Parallelism and antithesis of Chinese couplets

Parallelism is the most important feature of Chinese couplet, the parallel construction is a central structual principle of composition of Chinese Couplet, and a key to reading and interpretation, but synonymous parallelism is not common. Synonymous means the very same thought is repeated, at times in the very same words.

One of the synonymous parallel example is a Chinese folk song in five lines of five characters. Each line is the same except for its last character, which successively designates the five Chinese points: center, east, west, south, north. 






Fishes are playing in the east/ south/west/north/centre of Lotus leaves

This kind of structure must not be adopted in composition of Chinese Couplet. Instead, antithetical parallelism is used. Antithetical requires the constitutive properties and the formal features of a couplet has to be in "yoked similarity and difference," "interpenetration and complementarity,"  this has to be not only semantical, but also phonlogical, grammatical, and rhythmical. 

Semantical parallelism

Semantical parallelism requires the content or the thought of the first line is expressed by an antithesis in the second; or is counterbalanced by a contrast in the second. Which also include the adoption of the mythological and historico-geographical allusions. These must be all separately matched and balanced.



The moon shines, water brighten, brighten

The Wind blows, grass whip, whip



On the shrunken plum tree snow makes blossoms

On the limbless tree clouds burgeon leaves

"The moon shines/The wind blows", "snow makes blossoms/clouds burgeon leaves". Theses constitutive properties are different in two lines, which contains antithetical ideas, complementing each other and contributing to the reconstruction of a complete picture of world and mind.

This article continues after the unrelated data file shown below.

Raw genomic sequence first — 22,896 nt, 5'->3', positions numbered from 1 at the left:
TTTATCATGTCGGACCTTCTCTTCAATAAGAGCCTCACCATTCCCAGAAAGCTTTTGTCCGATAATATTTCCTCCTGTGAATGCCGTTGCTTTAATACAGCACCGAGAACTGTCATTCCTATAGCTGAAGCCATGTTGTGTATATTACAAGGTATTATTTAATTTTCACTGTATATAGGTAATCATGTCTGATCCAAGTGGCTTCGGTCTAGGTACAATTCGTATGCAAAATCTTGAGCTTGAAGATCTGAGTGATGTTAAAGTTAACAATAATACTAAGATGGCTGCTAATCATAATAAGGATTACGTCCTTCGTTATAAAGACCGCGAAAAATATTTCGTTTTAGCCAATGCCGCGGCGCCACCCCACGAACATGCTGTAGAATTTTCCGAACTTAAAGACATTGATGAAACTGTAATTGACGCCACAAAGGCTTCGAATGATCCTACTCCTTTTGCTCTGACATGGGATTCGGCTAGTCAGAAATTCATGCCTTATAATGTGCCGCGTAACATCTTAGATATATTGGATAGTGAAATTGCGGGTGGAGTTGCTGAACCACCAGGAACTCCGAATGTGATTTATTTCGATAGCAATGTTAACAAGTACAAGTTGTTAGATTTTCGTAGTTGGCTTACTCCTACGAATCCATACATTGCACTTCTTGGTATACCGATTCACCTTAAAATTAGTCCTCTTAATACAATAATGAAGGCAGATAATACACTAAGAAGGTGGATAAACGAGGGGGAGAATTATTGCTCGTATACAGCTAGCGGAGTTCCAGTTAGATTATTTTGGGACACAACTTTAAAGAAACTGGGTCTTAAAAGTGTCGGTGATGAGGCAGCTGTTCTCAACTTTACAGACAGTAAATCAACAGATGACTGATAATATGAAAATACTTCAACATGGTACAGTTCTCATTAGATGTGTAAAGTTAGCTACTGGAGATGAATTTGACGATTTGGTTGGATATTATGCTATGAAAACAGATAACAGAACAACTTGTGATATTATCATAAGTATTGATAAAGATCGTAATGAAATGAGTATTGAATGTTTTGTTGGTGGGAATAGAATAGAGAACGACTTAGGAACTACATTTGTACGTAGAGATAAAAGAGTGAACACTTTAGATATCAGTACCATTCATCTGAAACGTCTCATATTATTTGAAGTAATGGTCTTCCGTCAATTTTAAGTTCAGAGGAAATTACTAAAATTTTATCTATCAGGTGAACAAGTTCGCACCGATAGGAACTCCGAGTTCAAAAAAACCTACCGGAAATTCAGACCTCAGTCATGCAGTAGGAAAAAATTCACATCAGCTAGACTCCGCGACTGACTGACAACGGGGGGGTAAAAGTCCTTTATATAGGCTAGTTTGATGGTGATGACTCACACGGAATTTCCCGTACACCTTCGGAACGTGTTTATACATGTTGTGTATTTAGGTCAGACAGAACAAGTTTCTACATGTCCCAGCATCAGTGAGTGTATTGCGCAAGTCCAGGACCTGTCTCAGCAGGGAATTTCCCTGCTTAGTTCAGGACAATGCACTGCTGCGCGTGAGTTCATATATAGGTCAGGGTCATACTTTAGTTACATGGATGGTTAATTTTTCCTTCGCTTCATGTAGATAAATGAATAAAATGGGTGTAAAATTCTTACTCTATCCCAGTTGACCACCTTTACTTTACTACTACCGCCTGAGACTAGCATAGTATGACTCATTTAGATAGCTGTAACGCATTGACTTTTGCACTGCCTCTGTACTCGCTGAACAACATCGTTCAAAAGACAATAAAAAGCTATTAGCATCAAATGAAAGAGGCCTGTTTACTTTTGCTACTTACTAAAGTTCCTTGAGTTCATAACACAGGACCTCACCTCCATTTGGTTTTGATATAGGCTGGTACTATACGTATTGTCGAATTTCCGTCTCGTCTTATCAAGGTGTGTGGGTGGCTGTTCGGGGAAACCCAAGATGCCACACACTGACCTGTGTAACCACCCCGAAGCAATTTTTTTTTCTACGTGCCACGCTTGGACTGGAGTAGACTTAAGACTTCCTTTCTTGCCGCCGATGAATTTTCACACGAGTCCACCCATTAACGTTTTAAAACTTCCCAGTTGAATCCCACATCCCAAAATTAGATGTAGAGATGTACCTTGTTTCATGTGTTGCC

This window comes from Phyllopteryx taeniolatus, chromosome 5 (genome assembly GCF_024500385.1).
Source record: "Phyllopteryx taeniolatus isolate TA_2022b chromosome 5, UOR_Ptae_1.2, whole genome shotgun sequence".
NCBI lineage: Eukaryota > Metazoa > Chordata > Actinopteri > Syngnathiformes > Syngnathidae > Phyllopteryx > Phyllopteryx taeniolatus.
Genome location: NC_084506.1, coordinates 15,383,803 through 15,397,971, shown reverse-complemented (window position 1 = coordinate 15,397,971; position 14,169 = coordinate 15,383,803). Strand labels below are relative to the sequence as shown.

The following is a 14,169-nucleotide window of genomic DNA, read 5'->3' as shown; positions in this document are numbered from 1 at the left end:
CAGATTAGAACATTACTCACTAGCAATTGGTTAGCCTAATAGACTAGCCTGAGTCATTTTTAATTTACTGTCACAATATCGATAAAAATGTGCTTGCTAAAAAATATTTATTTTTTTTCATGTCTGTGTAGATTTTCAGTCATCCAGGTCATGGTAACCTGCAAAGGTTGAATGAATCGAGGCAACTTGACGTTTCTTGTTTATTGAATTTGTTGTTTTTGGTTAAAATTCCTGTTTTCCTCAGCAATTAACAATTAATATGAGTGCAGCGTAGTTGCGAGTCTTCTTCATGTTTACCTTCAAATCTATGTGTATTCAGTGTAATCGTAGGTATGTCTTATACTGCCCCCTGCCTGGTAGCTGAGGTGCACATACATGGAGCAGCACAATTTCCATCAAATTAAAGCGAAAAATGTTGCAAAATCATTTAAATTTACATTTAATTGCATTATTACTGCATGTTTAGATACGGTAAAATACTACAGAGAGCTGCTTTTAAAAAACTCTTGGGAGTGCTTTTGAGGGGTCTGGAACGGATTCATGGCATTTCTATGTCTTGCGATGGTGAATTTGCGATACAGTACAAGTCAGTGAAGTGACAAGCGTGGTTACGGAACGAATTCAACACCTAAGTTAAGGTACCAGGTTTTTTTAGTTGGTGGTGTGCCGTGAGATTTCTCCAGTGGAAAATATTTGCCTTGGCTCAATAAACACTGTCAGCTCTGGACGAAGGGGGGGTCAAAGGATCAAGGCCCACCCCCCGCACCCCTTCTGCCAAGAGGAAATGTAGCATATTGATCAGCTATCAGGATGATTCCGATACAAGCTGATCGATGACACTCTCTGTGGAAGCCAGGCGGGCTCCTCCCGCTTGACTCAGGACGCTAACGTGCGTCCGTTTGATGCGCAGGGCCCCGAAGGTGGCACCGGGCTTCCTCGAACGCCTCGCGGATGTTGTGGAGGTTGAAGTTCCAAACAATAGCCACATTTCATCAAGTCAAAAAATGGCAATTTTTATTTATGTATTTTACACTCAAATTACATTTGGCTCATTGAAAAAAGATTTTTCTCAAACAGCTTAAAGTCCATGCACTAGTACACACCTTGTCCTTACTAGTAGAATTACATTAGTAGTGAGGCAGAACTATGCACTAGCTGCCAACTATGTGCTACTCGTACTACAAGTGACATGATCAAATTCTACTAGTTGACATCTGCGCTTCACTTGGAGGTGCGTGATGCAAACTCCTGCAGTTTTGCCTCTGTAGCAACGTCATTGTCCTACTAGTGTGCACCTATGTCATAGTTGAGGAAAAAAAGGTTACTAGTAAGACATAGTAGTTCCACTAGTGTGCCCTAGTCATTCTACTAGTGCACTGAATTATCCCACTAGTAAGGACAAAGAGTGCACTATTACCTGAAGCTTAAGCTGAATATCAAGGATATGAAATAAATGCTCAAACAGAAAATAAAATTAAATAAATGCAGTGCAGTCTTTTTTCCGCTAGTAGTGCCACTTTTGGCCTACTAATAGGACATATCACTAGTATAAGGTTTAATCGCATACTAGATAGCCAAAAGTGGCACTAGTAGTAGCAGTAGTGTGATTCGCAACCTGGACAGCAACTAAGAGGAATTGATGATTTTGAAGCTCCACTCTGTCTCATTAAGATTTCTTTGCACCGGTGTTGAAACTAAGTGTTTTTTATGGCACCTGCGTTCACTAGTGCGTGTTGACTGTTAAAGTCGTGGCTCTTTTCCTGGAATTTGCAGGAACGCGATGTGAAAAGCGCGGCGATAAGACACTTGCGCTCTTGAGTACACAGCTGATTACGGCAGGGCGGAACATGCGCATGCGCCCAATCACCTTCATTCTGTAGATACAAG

Grammatical parallel

In Chinese couplets, the parallelism is also grammatical. Proper nouns are matched with proper nouns; common nouns with common nouns; adjectives with adjectives and verbs with verbs. In addition, the grammatical functions in the two sentences of the couplet must match, and no word in the first line can be repeated in the match. 

Tonal contrast

It is not uncommon to see couplets in which every syllable exhibits a tonal contrast with respect to the corresponding syllable of the other line of the couplet. Tones are conjoined with inflected ones, and vice versa. There are five tones of each syllable(include neutral tone) in modern Chinese, they classified into two categories, 平 (ping, even) and 仄 (ze, inflected), the level tone belong to ping, any of the three non-ping tones shang, Qu, or ru fall into category ze. Every syllable has a ping or ze value opposite to the corresponding syllable in the other line. The first syllable of the first line is ping; the first syllable of the second line is therefore ze, and so on. The whole couplet is ordered in this way. 


1. Where the Lines Meet: Parallelism in Chinese and Western Literatures, Andrew H. Plaks, Poetics Today, Vol. 11, No. 3 (Autumn, 1990), pp. 523-546  (article consists of 24 pages), Published by: Duke University Press, Stable URL:

2. Comparative poetics: an intercultural essay on theories of literature By Earl Roy Miner